The Republican-controlled Senate voted Sunday afternoon 51-48, nearly along party lines, to advance Supreme Court nominee Amy Coney Barrett for a final confirmation vote despite massive Democratic objections.
Her confirmation, scheduled for a Senate floor vote Monday, was hardly in doubt, with the GOP mostly united in support behind President Donald Trump’s third pick.
Democrats are poised to attempt to stall by keeping the Senate in session into the night with the argument that the winner of the November 3 election should choose the nominee to fill the vacancy left by Ruth Bader Ginsburg, who died last month.
Barrett’s confirmation would lock in a 6-3 conservative majority for years to come.
Her ascent to the court also opens up a potential new era of rulings on abortion, gay marriage and the Affordable Care Act – as oral arguments regarding a case against Obamacare is scheduled to begin the week after the election.
‘The Senate is doing the right thing,’ Senate majority leader Mitch McConnell said as he vowed to install Barrett to the court by Monday.
The vote launched 30 hours of Senate debate.
Two Republicans – Lisa Murkowski, of Alaska, and Susan Collins, of Maine – voted against advancing the nominee.
Murkowski said Saturday that she would vote to confirm Barrett despite reservations regarding the rushed process, but appeared to change her mind last minute.
‘I have no doubt about her capability to do the job and to do it well,’ the Alaska senator said.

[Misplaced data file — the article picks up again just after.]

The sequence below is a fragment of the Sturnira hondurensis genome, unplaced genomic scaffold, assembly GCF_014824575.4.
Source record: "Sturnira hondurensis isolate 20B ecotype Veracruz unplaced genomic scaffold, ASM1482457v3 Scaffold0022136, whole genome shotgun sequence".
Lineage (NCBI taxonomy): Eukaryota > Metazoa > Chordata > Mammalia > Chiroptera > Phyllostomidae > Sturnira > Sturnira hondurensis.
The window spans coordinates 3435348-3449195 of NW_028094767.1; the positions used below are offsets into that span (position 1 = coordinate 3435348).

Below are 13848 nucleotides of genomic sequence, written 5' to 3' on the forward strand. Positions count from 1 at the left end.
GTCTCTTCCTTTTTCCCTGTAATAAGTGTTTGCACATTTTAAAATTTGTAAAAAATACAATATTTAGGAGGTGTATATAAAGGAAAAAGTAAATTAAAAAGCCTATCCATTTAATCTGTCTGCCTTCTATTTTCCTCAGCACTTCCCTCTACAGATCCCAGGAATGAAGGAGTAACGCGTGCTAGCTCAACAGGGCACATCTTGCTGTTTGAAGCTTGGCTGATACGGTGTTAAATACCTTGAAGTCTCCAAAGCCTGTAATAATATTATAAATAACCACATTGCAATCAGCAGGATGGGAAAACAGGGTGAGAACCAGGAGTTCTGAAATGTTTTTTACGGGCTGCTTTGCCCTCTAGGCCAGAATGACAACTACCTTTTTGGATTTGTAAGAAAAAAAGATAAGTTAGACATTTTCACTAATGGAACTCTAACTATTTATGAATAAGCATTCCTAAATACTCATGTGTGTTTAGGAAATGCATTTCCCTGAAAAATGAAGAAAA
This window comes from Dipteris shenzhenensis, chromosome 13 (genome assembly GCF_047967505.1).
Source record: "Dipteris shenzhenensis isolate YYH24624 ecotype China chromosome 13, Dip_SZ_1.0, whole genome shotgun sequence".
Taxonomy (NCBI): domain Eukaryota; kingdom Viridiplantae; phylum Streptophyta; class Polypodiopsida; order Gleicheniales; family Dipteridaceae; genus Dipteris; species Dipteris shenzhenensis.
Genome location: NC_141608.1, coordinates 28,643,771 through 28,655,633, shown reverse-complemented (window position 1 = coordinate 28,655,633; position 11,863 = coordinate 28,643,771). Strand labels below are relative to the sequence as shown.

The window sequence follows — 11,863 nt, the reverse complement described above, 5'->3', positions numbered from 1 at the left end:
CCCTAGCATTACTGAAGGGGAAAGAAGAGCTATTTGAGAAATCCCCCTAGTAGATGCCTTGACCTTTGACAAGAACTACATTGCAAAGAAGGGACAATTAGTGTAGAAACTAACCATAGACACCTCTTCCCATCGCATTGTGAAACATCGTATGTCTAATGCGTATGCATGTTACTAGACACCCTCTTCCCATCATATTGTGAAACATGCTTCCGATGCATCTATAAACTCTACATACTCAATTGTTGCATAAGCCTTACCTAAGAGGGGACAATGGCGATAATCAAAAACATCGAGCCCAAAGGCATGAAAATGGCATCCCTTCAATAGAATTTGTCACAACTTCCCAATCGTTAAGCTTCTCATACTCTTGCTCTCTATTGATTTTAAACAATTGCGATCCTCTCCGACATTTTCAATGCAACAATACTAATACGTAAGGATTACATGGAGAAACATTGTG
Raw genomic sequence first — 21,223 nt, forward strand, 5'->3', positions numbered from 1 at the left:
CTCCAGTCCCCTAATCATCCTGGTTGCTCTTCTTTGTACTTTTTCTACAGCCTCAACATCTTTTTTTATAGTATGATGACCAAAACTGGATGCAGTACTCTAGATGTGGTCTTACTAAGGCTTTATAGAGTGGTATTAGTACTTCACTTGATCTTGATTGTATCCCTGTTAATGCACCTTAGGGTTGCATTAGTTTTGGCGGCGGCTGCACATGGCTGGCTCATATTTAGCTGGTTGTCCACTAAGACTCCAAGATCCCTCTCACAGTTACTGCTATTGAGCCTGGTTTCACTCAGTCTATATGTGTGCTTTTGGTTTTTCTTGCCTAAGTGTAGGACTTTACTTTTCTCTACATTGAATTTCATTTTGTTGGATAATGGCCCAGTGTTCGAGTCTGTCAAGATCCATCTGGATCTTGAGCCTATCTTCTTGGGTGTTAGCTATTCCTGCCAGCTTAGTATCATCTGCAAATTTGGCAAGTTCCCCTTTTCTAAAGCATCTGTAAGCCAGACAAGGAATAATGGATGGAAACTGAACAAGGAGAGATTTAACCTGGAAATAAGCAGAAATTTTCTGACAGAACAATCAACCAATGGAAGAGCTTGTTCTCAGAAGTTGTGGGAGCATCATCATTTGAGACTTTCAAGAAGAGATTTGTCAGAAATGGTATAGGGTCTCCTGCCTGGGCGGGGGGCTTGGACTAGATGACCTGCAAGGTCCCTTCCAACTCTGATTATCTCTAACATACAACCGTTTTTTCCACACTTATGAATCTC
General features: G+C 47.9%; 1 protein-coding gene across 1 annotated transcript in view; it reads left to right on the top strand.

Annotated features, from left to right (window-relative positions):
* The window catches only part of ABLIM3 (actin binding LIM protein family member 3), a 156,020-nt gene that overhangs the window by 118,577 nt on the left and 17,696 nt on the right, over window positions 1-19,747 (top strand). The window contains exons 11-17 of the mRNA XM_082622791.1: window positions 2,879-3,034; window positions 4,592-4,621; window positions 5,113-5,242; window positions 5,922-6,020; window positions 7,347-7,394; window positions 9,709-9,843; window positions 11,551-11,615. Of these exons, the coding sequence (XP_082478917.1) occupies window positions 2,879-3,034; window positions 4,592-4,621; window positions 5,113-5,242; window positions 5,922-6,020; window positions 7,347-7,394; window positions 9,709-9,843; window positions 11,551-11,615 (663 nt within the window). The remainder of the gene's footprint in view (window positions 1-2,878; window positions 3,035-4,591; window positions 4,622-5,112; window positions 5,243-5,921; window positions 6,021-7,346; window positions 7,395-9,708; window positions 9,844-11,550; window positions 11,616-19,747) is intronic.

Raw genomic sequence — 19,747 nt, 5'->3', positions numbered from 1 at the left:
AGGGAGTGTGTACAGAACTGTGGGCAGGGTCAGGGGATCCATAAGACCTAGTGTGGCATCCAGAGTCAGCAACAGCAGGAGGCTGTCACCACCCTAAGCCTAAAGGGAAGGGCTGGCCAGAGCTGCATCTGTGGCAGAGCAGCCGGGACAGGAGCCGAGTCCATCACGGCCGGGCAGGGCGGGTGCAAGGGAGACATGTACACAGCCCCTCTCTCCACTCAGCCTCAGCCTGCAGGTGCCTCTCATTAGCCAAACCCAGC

All Democrats who voted were opposed.
California Senator Kamala Harris, the vice-presidential nominee, missed the vote while campaigning in Michigan.
Barrett’s confirmation is almost certain as Republicans control the Senate 53-47 and there is no indication of an internal revolt against the conservative appeals court judge taking up a lifetime appointment to the highest U.S. court despite Democratic opposition.
In the short term, Barrett could weigh in on election and voting cases involving the Trump campaign before or after Election Day.
Trump has said he believes the Supreme Court will decide the election’s outcome and has made clear he wants Barrett on the bench for any election-related cases.
Barrett is also likely to participate in the Nov. 10 oral arguments in which Trump and fellow Republicans are asking the court to strike down the Affordable Care Act, the health reform law known as Obamacare.
A favorite of Christian conservatives, Barrett frustrated Senate Judiciary Committee Democrats during her confirmation hearing this month by sidestepping questions on abortion, presidential powers, climate change, voting rights, Obamacare and other issues.
Democrats boycotted the committee vote on Thursday that advanced the nomination to a final vote on the Senate floor.
Barrett, nominated on Sept. 26 to succeed Ginsburg, has criticized previous rulings upholding Obamacare but said during her confirmation hearing she has no agenda to invalidate the measure.
Democrats were incensed that Republicans moved forward with Barrett’s confirmation process so near an election after refusing in 2016 to allow the chamber to act on a Supreme Court nomination by Trump’s Democratic predecessor, Barack Obama, because it was an election year.
Republicans are hoping Barrett’s confirmation can give a boost to Trump and incumbent senators in the party facing tough re-election fights.
Barrett, 48, has been a federal appeals court judge since 2017 and previously was a legal scholar at the University of Notre Dame in Indiana.
SOURCE: Daily Mail, Katelyn Caralle; Reuters